Miracle Mineral Supplement

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Miracle Mineral Supplement, often referred to as Miracle Mineral Solution, Master Mineral Solution, or MMS, is a toxic solution of 22.4% sodium chlorite in distilled water. The product contains essentially the same ingredient as industrial-strength bleach before "activation" with a food-grade acid. The name was first coined by Jim Humble in his 2006 self-published book, The Miracle Mineral Solution of the 21st Century.[1] A more dilute version is marketed as Chlorine Dioxide Solution (CDS).[2] MMS is falsely and dangerously promoted as a cure for HIV, malaria, hepatitis viruses, the H1N1 flu virus, common colds, autism, acne, cancer, and much more. There have been no clinical trials to provide evidence in support of these claims, which come only from anecdotal reports and Humble's book.[3][4] In January 2010, The Sydney Morning Herald reported that one vendor admitted that they do not repeat any of Humble's claims in writing to circumvent regulations against using it as a medicine.[5] Sellers sometimes describe MMS as a water purifier so as to circumvent medical regulations.[6] The International Federation of Red Cross and Red Crescent Societies rejected "in the strongest terms" reports by promoters of MMS that they had used the product to fight malaria.[7]

When citric acid or other food acid is used to "activate" MMS as described in its instructions,[8] the mixture produces an aqueous solution containing chlorine dioxide, a toxin and a potent oxidizing agent used in the treatment of water and in bleaching.[9] The United States Environmental Protection Agency has set a maximum level of 0.8 mg/L for chlorine dioxide in drinking water.[10] Naren Gunja, director of the New South Wales Poisons Information Centre, has stated that using the product is "a bit like drinking concentrated bleach" and that users have displayed symptoms consistent with corrosive injuries, such as vomiting, stomach pains, and diarrhea.[11]

Sodium chlorite, the main constituent of MMS, is a toxic chemical[12][13] that can cause acute renal failure[14] if ingested. Small amounts of about 1 gram can be expected to cause nausea, vomiting and even life-threatening hemolysis in persons who are deficient in glucose-6-phosphate dehydrogenase.

Safety and legal issues

The Guardian has described MMS as "extremely nasty stuff, and the medical advice given is that anyone who has this product should stop using it immediately and throw it away. In Canada it was banned after causing a life-threatening reaction."[15] In August 2009, a Mexican woman travelling with her American husband on their yacht in Vanuatu took MMS as a preventative for malaria. Within 15 minutes she was ill, and within twelve hours she was dead. The island nation's public prosecutor, Kayleen Tavoa, did not press any charges as there were no specific laws banning the importation of MMS, but advised, "While every case is assessed on its own merits, I advise that any person who misuses MMS in Vanuatu in the future would be likely to face prosecution for potentially serious criminal offences. No person should ever give MMS to another person to drink without advising them of what it is they are drinking and of the serious risks to health that may arise if they decide to drink the mixture."[16][17]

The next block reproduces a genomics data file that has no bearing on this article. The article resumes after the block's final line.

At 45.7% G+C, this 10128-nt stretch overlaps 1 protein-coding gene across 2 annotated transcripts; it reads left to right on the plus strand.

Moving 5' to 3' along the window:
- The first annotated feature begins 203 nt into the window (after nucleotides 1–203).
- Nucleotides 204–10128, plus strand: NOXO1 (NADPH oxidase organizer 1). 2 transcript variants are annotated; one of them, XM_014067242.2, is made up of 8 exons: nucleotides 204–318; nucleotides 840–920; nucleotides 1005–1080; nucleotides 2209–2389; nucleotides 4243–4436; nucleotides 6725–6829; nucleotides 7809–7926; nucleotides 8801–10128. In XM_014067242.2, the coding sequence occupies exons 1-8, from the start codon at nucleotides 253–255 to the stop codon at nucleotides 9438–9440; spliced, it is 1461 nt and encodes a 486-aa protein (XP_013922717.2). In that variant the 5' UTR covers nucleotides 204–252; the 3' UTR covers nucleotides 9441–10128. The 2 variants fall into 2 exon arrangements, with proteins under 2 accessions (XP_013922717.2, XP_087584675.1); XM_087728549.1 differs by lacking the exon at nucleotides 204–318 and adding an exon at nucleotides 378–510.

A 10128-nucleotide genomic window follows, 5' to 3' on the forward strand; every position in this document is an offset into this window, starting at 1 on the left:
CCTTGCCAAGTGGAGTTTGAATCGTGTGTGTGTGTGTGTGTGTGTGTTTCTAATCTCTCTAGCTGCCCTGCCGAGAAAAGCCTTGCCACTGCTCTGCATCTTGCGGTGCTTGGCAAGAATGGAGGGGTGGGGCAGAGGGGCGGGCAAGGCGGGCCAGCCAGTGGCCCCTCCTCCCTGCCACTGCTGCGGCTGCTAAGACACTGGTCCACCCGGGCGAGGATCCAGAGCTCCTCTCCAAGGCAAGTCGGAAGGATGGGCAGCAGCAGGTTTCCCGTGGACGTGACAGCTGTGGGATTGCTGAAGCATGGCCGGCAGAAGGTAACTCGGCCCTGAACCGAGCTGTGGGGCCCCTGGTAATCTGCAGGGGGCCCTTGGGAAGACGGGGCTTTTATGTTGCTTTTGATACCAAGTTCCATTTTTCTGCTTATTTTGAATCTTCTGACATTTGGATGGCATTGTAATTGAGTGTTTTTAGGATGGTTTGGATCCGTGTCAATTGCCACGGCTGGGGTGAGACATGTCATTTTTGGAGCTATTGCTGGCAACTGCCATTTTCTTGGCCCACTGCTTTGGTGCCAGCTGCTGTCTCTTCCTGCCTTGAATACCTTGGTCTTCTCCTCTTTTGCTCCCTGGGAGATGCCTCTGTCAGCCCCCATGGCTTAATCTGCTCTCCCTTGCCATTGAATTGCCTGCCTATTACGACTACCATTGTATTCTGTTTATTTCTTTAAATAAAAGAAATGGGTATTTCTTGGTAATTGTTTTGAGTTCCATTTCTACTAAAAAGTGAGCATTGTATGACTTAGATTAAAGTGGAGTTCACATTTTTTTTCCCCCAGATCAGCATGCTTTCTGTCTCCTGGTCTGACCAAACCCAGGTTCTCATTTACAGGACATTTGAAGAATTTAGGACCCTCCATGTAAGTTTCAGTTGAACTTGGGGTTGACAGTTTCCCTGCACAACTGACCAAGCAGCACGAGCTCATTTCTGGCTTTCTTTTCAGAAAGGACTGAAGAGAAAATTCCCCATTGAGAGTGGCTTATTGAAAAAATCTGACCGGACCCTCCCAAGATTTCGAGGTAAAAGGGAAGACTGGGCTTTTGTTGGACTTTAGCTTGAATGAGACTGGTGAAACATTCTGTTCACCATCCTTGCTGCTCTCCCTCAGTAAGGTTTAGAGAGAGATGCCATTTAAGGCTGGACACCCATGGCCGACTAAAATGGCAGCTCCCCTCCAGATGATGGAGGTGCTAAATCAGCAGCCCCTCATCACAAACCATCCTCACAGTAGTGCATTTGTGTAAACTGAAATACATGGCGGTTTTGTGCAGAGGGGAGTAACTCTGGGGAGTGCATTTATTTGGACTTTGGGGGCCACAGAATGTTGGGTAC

In 2008, a 60-year-old Canadian man was hospitalized after a life-threatening response to MMS.[18] Following a May 2010 advisory which indicated that MMS exceeds levels deemed to be safe by a factor of 200,[19] a Calgary based supplier briefly stopped distribution. A February 2012 warning, which resulted in one website shutting down, advised: "There are no therapeutic products containing sodium chlorite authorized for oral consumption by humans in Canada."[20][21] In the UK, the Food Standards Agency also has released a warning, following the initial warning from Health Canada and a similar warning from the U.S. Food and Drug Administration, in which they stated that "MMS is a 28% sodium chlorite solution which is equivalent to industrial-strength bleach. When taken as directed it could cause severe nausea, vomiting and diarrhea, potentially leading to dehydration and reduced blood pressure. If the solution is diluted less than instructed, it could cause damage to the gut and red blood cells, potentially resulting in respiratory failure."[22][23] More dilute versions have potential to do harm, although it is less likely. The Food Standards Agency has since reiterated their warning on MMS and extended it to include CDS.[2][24]